[P.S. Luckily, during my summer study aboard in the Philippines, I learned that champorado is also often enjoyed with pan de sal (Filipino bread rolls). With this newfound knowledge, champorado quickly became a favorite rainy day comfort food of my 20s.]
Type of rice used in Champorado:
Champorado is made with glutinous rice (aka sweet rice, sticky rice or malagkit). It’s a type of short grain rice known for its high starch content.
You can see the difference between jasmine rice (medium/long-grain rice) and glutinous rice in the photo above. Short grain rice is less translucent in color because of its starch content.
It has been raining more than usual in Los Angeles. I usually make a pot of chicken arroz caldo to warm up. But when I need something more comforting, I turn to champorado.
To me, it tastes like childhood and feels like a giant bear hug. Luckily, it’s SUPER easy and QUICK to make. 30 minutes max, I promise.
Type of chocolate used in Champorado:
Traditionally, this dish is made with cacao tablea. You can find it at most Latin markets. They’re little disks of unsweetened or very dark chocolate.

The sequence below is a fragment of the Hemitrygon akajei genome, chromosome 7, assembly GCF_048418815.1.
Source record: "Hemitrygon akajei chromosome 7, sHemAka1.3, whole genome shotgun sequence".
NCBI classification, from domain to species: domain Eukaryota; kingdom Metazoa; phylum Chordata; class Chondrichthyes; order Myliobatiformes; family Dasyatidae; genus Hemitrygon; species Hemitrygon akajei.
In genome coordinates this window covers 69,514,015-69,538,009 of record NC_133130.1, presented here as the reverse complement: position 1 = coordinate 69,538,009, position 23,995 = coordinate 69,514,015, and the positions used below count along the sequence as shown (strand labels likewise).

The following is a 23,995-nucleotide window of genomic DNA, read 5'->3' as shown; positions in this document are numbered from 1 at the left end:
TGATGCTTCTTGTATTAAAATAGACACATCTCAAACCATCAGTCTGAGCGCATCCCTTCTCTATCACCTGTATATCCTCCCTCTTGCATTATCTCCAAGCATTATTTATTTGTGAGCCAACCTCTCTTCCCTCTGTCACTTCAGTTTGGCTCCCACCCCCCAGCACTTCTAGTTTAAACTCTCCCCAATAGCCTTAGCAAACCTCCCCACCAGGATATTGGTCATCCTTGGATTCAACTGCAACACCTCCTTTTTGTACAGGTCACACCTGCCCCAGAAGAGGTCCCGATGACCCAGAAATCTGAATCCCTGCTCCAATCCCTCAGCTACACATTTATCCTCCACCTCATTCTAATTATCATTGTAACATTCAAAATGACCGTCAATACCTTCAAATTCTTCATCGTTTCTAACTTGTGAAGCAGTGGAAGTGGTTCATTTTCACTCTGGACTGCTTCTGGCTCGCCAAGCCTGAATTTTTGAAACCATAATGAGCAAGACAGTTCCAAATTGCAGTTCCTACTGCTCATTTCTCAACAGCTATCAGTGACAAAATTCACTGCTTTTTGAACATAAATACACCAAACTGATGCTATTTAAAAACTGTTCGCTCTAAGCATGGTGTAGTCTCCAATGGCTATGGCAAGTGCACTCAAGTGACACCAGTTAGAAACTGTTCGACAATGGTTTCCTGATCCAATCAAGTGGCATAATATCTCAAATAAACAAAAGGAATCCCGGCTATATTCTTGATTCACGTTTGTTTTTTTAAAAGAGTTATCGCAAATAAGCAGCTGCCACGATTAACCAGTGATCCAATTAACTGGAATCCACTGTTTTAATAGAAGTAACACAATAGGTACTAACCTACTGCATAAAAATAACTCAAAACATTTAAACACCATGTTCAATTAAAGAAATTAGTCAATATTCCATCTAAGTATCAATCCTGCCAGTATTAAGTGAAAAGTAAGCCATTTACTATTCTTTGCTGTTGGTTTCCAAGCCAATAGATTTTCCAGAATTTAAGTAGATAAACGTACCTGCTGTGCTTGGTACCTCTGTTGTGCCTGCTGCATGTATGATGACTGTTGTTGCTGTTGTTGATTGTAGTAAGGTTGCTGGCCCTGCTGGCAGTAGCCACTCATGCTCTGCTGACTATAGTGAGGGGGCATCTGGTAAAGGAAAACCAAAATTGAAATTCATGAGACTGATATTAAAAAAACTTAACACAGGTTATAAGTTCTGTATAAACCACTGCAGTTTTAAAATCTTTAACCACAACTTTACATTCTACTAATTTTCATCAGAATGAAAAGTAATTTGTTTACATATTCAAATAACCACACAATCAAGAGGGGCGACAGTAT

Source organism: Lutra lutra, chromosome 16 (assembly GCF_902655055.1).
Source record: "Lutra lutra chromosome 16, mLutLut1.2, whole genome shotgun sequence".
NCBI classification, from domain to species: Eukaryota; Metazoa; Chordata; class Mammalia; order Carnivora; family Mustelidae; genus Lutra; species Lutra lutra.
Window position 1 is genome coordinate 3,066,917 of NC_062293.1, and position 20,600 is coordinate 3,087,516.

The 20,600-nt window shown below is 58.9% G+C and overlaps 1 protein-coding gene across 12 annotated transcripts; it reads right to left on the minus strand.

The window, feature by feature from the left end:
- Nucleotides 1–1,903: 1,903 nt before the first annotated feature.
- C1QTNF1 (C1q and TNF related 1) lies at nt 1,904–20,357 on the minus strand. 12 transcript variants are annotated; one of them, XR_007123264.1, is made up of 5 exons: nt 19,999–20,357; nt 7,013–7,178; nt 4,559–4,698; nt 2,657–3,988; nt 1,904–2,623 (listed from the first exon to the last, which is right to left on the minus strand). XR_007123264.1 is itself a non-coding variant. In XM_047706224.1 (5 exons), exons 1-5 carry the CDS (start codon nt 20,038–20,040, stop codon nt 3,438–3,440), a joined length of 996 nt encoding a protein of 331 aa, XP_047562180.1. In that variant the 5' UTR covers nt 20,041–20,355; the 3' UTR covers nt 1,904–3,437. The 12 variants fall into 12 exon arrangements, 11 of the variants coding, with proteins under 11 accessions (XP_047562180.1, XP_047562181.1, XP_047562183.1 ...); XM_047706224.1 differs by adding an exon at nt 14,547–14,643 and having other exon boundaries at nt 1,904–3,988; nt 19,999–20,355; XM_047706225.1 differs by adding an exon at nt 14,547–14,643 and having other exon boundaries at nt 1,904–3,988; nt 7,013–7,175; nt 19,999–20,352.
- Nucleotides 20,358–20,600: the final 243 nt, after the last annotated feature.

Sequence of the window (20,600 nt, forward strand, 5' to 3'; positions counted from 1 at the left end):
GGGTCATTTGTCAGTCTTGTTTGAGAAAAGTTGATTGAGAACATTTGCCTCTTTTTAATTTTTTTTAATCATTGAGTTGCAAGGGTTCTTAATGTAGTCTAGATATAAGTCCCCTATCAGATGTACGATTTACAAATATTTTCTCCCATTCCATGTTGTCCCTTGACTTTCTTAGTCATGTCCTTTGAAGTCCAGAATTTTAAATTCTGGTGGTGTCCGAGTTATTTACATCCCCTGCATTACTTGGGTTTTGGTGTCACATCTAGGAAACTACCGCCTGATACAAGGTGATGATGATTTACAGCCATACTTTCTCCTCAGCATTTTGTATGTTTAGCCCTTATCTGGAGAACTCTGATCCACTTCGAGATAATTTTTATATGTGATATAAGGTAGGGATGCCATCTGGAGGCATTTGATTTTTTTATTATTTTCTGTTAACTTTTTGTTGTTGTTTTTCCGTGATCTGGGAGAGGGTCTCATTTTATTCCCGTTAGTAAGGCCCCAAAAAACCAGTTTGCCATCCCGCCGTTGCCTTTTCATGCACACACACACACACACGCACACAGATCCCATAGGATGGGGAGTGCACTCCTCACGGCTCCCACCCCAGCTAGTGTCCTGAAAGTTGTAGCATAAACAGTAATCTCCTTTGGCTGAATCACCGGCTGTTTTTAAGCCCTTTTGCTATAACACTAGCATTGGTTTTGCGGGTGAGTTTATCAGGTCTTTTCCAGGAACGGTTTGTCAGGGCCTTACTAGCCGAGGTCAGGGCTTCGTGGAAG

Since I don’t normally have that on hand, I’ve found a great substitute. This mixture of dutch processed unsweetened cocoa powder and 90% dark chocolate is perfect.
As a child, I couldn’t understand why on Earth you’d want to eat chocolate rice porridge with fish. It makes sense now. The rich dark chocolate pairs wonderfully with salted fish.
I’m still against adding fish. However, I do like to sprinkle a little finishing sea salt on top before serving. I also add cocoa nibs for a pop of crunch and textural variety.
I loved this when it was first published, but I lost the recipe. I'm glad it finally dawned on me that I might find it on the internet. It is really good, even if you are a fan of "classic" rice puddings.